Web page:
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  • Feb
  • 10

How Paula Deen Can Help Us Find Southern-Fried Vegan Bliss

Posted by at 7:23 PM | Permalink | No Comments

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We Southerners aren’t exactly known for our health-conscious cuisine. Our fried-chicken-with-mashed-potatoes-and-gravy habit has been making headlines since First Lady of Butter Paula Deen recently announced that she was diagnosed with type 2 diabetes.

The Physicians Committee for Responsible Medicine (PCRM) reached out to Deen offering to help her control her diabetes, beginning with the organization’s 21-Day Vegan Kickstart program. PCRM cited studies that have found that low-fat vegan cuisine controls blood glucose more effectively than a standard diabetes diet and may be more effective than diabetes drugs (and it doesn’t come with risky side effects as pills do). The National Institutes of Health and the Centers for Disease Control and Prevention both agree that one of the most effective ways to treat diabetes (or prevent it in the first place) is to load up on vegetables, beans, and whole grains and eat less meat.

Being overweight increases one’s risk of developing diabetes, so vegetarians, who are far less likely than meat-eaters to be overweight, are also less likely to develop the disease. Additionally, research strongly indicates that eating large amounts of dietary fiber (found only in plant foods) dramatically reduces the risk of developing diabetes. Furthermore, there are two kinds of iron in human diets: heme iron (found in animal products) and nonheme iron (found in plant foods). A study by Harvard researchers found that consuming heme iron increases the risk of developing type 2 diabetes but consuming nonheme iron does not.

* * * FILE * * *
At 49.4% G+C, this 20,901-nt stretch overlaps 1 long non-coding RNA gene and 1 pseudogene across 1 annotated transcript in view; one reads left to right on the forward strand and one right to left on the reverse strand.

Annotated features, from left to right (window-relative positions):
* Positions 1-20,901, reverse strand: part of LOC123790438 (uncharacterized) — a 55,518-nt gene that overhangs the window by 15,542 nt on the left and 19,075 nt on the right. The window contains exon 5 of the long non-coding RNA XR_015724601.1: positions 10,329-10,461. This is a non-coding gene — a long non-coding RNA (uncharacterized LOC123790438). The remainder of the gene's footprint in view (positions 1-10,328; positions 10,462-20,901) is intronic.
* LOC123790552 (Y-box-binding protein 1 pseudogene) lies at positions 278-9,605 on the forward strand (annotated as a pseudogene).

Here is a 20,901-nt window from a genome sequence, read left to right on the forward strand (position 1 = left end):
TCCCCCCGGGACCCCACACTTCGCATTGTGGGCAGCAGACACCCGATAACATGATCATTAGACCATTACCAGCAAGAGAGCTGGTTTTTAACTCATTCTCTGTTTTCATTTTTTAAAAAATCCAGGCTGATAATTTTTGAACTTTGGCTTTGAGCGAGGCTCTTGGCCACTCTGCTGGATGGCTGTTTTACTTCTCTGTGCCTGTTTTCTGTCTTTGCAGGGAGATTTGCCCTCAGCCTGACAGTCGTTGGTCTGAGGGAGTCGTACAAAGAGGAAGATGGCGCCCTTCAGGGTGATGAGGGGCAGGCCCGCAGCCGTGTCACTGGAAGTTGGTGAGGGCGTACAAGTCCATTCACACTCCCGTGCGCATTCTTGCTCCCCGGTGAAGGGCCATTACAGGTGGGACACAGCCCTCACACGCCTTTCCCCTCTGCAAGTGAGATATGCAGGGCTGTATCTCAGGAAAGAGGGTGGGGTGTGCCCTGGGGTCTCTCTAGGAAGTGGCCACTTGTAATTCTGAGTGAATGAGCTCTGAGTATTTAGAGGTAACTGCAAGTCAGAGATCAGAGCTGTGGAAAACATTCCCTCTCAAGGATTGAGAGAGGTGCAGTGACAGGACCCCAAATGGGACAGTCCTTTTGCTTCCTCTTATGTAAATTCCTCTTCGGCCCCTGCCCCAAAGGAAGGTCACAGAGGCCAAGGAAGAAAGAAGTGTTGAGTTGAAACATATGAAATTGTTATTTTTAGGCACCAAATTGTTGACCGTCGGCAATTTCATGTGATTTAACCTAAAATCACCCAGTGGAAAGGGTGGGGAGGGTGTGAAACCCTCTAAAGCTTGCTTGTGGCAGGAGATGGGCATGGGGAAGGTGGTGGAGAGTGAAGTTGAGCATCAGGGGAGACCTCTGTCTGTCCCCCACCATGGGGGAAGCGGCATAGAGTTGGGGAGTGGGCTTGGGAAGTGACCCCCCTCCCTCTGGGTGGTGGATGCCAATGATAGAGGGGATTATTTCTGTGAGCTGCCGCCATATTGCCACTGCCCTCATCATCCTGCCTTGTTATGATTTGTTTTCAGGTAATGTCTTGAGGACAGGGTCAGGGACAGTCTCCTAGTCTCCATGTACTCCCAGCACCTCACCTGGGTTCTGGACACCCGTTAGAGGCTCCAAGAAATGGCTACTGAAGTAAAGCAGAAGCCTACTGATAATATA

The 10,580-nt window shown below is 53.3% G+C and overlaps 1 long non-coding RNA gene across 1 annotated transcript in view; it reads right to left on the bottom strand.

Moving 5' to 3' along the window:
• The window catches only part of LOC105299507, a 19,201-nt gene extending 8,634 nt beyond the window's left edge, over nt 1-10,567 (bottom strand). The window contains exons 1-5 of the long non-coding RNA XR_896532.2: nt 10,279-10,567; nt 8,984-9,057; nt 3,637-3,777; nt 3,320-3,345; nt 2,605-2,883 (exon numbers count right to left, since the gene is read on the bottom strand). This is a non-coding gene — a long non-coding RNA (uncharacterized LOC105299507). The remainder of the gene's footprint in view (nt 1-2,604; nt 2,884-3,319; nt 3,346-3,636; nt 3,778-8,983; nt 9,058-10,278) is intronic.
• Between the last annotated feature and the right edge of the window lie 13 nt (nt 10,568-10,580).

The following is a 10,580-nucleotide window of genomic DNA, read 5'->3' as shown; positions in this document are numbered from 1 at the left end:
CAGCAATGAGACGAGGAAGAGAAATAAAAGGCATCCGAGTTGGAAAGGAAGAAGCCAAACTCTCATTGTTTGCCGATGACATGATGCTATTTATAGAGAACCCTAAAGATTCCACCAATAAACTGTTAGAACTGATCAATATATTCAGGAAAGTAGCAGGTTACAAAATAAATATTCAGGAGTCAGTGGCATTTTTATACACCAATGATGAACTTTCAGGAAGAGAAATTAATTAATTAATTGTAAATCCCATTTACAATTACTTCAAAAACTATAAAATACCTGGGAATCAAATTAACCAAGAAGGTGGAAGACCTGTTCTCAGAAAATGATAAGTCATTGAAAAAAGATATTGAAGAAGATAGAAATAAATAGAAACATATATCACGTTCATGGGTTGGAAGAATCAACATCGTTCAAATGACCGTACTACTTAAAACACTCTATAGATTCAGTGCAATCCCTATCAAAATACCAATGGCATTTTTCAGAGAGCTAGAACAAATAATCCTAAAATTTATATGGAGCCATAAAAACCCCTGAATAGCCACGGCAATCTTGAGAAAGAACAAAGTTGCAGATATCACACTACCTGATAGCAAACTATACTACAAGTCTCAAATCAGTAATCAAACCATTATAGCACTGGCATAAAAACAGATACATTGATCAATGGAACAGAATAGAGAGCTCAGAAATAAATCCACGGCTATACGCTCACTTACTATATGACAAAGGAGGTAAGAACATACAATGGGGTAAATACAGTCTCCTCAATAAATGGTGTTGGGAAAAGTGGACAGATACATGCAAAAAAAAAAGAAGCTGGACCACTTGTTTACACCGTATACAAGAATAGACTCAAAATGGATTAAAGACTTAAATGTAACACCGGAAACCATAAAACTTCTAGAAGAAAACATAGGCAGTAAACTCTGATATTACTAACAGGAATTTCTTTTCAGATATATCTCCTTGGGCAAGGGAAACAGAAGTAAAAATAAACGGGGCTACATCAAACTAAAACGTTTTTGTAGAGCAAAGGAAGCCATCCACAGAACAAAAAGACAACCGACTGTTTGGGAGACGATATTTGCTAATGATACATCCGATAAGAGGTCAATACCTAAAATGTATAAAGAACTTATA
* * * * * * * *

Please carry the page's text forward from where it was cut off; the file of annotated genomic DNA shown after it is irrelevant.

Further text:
Considering the overwhelming evidence of the benefits for diabetics of going vegan, hopefully Deen will see the light. I became a reformed Southern cuisine aficionado myself, deciding to stop destroying my health and heading for an early grave. (Not to mention the fact that I care about animals and don’t want to give my money to factory farms that torture them.)

With just a few simple swaps, it’s easy to make grandma-approved meals that won’t cause animals or our bodies to suffer. And they taste good too. (One recent meal I cooked for a cousin garnered this response: “This is good, but are you sure there’s no meat in it? It tastes like there is.”) Check out PETA’s favorite products for a full list, but some of my personal favorites are Daiya “cheeses,” Gardein Seven Grain Crispy Tenders, Rice Dream original rice milk, and Boca “ground beef” crumbles.  And for what to do with it all, here are just a few down-home, lip-smackin’ recipes:

Savory “Chicken” Pot Pie

Cherry “Cheese” Cake

Cider-Mashed Sweet Potatoes

Chocolate Bread Pudding With Rum Sauce (a favorite in my home state of Kentucky)

Creamy Gravy

Mama’s Mock Meatloaf

Green Bean Casserole

Vegan Eggs Benedict

“Chicken” and Dumplings

Happy eating!

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